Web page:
Although I did have a couple of great talks with Vanessa Willson, the founder of Julyna, earlier this month, I have to rant a little again today.
That’s because I just found this ‘Julyna’ PSA online:
I find it so dumb and so problematic, that I hardly know where to begin!
So presumably, a bunch of (young, fit, mostly white) men and women are playing Red Rover. The men, moustached (presumably in a tribute to ‘Movember’) are playing on one side, fully clothed. The women are, we eventually realize, naked from the waist down (Women naked? In our culture? say it ain’t so!). The two teams call out to one another using their ‘hair styles’ — (ie. “Red rover, red rover, we call handlebars over”. Guy with distinctive facial hair then triumphs across the space between the two lines). Things get gross and weird, however, when the men call out “Red rover, red rover, we call LANDING STRIP over” and a semi-naked woman (the details of their lower halves have been digitally obscured) runs across the field.
Seriously, people: I know you’re probably just trying to be funny with your little PSA, but a whole generation of young women have already internalized the cultural expectation that they sport little more than a landing strip in their day-to-day pubic hair practices. These young women already hate their bodies and already feel so pressured to look and act a certain way in the world.
(In fact, one very bright and beautiful 23-year-old woman recently tried to explain the weight of looking the way she does to me by calling it ‘the package’.. It is her way of describing the expectations people have of her because of her looks. “The Brazilian wax or bikini wax is part of the package,” she explained. When I asked her what else was in the package, she said “not being fat, being pretty… you know.. having the right attitude”.)
Is this little PSA really the most effective way to push your campaign? (and isn’t it weird to pit ‘Movember’ against ‘Julyna’, as if the two were in competition with one another?)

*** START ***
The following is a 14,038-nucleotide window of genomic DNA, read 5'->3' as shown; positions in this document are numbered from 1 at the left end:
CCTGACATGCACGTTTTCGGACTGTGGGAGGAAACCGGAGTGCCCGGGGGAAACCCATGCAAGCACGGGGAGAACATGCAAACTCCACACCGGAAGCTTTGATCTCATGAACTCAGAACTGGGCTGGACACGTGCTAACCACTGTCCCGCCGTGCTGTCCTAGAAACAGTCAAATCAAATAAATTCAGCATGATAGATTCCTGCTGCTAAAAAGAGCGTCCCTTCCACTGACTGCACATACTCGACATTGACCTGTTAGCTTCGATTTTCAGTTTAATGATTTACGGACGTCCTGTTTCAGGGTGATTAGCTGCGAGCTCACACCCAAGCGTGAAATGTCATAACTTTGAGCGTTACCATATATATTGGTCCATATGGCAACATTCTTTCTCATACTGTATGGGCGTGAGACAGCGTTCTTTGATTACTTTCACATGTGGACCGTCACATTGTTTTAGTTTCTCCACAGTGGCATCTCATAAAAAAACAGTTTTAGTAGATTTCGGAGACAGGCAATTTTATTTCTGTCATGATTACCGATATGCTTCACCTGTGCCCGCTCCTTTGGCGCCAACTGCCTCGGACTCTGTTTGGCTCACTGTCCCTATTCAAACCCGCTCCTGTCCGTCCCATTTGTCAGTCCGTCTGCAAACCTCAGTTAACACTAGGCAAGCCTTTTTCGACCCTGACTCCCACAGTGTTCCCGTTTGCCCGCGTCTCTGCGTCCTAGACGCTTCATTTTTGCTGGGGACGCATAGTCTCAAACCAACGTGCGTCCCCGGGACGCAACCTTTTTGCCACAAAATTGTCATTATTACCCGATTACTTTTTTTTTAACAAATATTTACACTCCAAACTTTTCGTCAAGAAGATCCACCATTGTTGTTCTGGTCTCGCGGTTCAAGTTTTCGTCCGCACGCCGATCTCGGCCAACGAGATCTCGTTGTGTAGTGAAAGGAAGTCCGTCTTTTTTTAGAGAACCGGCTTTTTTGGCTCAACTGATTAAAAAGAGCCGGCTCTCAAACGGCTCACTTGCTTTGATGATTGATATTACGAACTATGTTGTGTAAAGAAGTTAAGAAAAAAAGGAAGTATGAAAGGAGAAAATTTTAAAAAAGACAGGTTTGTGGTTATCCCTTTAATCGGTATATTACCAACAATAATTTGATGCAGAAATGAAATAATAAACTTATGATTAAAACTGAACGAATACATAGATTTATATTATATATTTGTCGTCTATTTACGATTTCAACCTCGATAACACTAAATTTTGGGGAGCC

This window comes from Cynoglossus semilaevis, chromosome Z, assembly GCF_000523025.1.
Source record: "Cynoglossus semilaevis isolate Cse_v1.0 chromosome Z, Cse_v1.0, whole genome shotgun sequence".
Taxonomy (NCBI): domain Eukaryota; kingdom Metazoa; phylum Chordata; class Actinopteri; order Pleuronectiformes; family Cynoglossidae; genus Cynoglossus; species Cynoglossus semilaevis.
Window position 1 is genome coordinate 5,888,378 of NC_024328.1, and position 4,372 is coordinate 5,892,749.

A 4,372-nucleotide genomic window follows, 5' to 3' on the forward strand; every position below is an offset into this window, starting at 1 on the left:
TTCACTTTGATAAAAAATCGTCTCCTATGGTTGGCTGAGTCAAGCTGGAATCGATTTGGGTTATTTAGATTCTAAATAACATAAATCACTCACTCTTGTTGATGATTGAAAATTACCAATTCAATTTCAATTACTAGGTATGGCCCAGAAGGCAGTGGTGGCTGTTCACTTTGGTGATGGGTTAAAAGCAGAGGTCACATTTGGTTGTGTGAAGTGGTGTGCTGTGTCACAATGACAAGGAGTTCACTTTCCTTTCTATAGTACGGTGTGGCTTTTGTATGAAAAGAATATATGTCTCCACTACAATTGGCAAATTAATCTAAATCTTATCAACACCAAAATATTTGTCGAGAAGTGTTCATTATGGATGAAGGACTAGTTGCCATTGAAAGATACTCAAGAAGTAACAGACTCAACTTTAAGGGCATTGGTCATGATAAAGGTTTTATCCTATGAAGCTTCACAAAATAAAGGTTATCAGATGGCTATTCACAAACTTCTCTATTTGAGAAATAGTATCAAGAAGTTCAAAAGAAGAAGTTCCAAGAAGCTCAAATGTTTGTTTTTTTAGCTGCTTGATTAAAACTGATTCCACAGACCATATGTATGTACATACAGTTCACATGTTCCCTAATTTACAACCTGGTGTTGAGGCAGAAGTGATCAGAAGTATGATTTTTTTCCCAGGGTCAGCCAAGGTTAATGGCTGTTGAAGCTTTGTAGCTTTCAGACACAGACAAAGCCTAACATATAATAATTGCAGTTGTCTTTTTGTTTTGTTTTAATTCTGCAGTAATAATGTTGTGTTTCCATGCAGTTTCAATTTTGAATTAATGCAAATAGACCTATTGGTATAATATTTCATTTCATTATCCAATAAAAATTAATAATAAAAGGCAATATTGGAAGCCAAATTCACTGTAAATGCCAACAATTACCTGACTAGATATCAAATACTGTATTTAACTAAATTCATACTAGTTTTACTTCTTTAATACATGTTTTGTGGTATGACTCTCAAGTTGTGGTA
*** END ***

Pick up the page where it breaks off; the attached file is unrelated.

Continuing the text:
I recently spent some time rereading Naomi Wolf’s classic text, The Beauty Myth. Though it was first published in 1991, it still feels so relevant in so many ways. I can’t help but recall Wolf’s thoughts on what she calls the “officially endorsed double standard for men’s and women’s nakedness in mainstream culture,” which she says “bolsters power inequalities.”
A few thoughts (from Wolf) on the impact (for example) of normalizing naked breasts:
“The practice of displaying breasts, for example, in contexts in which the display of penises would be unthinkable, is portrayed as trivial because breasts are not “as naked” as penises or vaginas; and the idea of half exposing men in a similar way is moot because men don’t have body parts comparable to breasts. But if we think about how women’s genitals are physically concealed, unlike men’s, and how women’s breasts are physically exposed, unlike men’s, it can be seen differently: women’s breasts, then correspond to men’s penises as the vulnerable “sexual flower” on the body, so that to display the former and conceal the latter makes women’s bodies vulnerable while men’s are protected.”
Wolf later writes this (seems pretty apt right about now – hence the bold font):
“To live in a culture in which women are routinely naked where men aren’t is to learn inequality in little ways all day long.”
On that note, I recently spoke with a vivacious, pretty young woman (age 19) who broke my heart when she told me this:
“I hate my body. Every five seconds I’m thinking about how much I hate it. And when I eat something I’m like…Oh my gosh…What is this going to do? So I feel like when I get (Brazilian) waxed, I feel like it’s something I can control like, really easily. It’s an automatic response.”
I asked her if it was fair, then, to say that she was doing the Brazilian waxing for herself, rather than for the guys she has sex with.
“Yeah,” she answered, “but I think it’s both. It’s a little bit for the guys, because having them like it makes me feel good about myself. So…I guess it’s for me, too.”
Enough said, no?
‘Julyna’ is a silly campaign that has, rightfully, generated lots of criticism, even it’s founders were well intentioned and still say they just want to promote a good cause.
But making a video that not only plays on female nakedness and vulnerability, but actually has men calling out for the ‘Landing Strip’ (a woman reduced to her pubic hair style) in a world where many women already face so many inequalities (and spend so much time and energy on body control) is just plain problematic.